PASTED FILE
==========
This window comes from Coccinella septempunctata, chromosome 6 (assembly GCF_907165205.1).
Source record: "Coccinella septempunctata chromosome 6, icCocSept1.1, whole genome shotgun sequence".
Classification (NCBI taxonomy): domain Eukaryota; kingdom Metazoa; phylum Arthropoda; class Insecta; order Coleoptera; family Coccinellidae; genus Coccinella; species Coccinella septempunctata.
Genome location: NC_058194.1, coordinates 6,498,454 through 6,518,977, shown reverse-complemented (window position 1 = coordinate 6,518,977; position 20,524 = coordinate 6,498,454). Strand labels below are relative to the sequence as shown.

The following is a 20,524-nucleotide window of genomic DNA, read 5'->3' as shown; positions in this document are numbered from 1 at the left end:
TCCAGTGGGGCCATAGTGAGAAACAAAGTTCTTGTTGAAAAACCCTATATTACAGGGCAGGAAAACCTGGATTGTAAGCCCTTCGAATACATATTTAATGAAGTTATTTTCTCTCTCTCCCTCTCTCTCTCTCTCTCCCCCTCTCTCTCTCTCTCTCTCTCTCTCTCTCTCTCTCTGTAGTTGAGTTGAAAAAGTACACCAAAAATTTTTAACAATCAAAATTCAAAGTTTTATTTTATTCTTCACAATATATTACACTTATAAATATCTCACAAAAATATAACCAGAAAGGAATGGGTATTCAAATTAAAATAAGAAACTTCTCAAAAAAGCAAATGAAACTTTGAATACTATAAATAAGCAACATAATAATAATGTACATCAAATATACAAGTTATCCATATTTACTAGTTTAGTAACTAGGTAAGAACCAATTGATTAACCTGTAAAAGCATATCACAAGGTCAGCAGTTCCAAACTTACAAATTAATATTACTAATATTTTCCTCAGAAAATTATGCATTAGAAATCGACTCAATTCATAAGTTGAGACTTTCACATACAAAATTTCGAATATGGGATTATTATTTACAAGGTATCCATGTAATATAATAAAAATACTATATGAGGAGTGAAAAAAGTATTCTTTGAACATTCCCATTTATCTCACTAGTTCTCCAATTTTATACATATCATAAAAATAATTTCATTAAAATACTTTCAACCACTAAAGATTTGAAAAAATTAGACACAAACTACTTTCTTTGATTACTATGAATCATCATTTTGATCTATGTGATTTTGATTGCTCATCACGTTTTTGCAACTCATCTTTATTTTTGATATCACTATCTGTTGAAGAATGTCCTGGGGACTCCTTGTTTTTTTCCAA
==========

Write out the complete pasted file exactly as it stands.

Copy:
This window comes from Coccinella septempunctata, chromosome 6 (assembly GCF_907165205.1).
Source record: "Coccinella septempunctata chromosome 6, icCocSept1.1, whole genome shotgun sequence".
Classification (NCBI taxonomy): domain Eukaryota; kingdom Metazoa; phylum Arthropoda; class Insecta; order Coleoptera; family Coccinellidae; genus Coccinella; species Coccinella septempunctata.
Genome location: NC_058194.1, coordinates 6,498,454 through 6,518,977, shown reverse-complemented (window position 1 = coordinate 6,518,977; position 20,524 = coordinate 6,498,454). Strand labels below are relative to the sequence as shown.

The following is a 20,524-nucleotide window of genomic DNA, read 5'->3' as shown; positions in this document are numbered from 1 at the left end:
TCCAGTGGGGCCATAGTGAGAAACAAAGTTCTTGTTGAAAAACCCTATATTACAGGGCAGGAAAACCTGGATTGTAAGCCCTTCGAATACATATTTAATGAAGTTATTTTCTCTCTCTCCCTCTCTCTCTCTCTCTCCCCCTCTCTCTCTCTCTCTCTCTCTCTCTCTCTCTCTCTGTAGTTGAGTTGAAAAAGTACACCAAAAATTTTTAACAATCAAAATTCAAAGTTTTATTTTATTCTTCACAATATATTACACTTATAAATATCTCACAAAAATATAACCAGAAAGGAATGGGTATTCAAATTAAAATAAGAAACTTCTCAAAAAAGCAAATGAAACTTTGAATACTATAAATAAGCAACATAATAATAATGTACATCAAATATACAAGTTATCCATATTTACTAGTTTAGTAACTAGGTAAGAACCAATTGATTAACCTGTAAAAGCATATCACAAGGTCAGCAGTTCCAAACTTACAAATTAATATTACTAATATTTTCCTCAGAAAATTATGCATTAGAAATCGACTCAATTCATAAGTTGAGACTTTCACATACAAAATTTCGAATATGGGATTATTATTTACAAGGTATCCATGTAATATAATAAAAATACTATATGAGGAGTGAAAAAAGTATTCTTTGAACATTCCCATTTATCTCACTAGTTCTCCAATTTTATACATATCATAAAAATAATTTCATTAAAATACTTTCAACCACTAAAGATTTGAAAAAATTAGACACAAACTACTTTCTTTGATTACTATGAATCATCATTTTGATCTATGTGATTTTGATTGCTCATCACGTTTTTGCAACTCATCTTTATTTTTGATATCACTATCTGTTGAAGAATGTCCTGGGGACTCCTTGTTTTTTTCCAA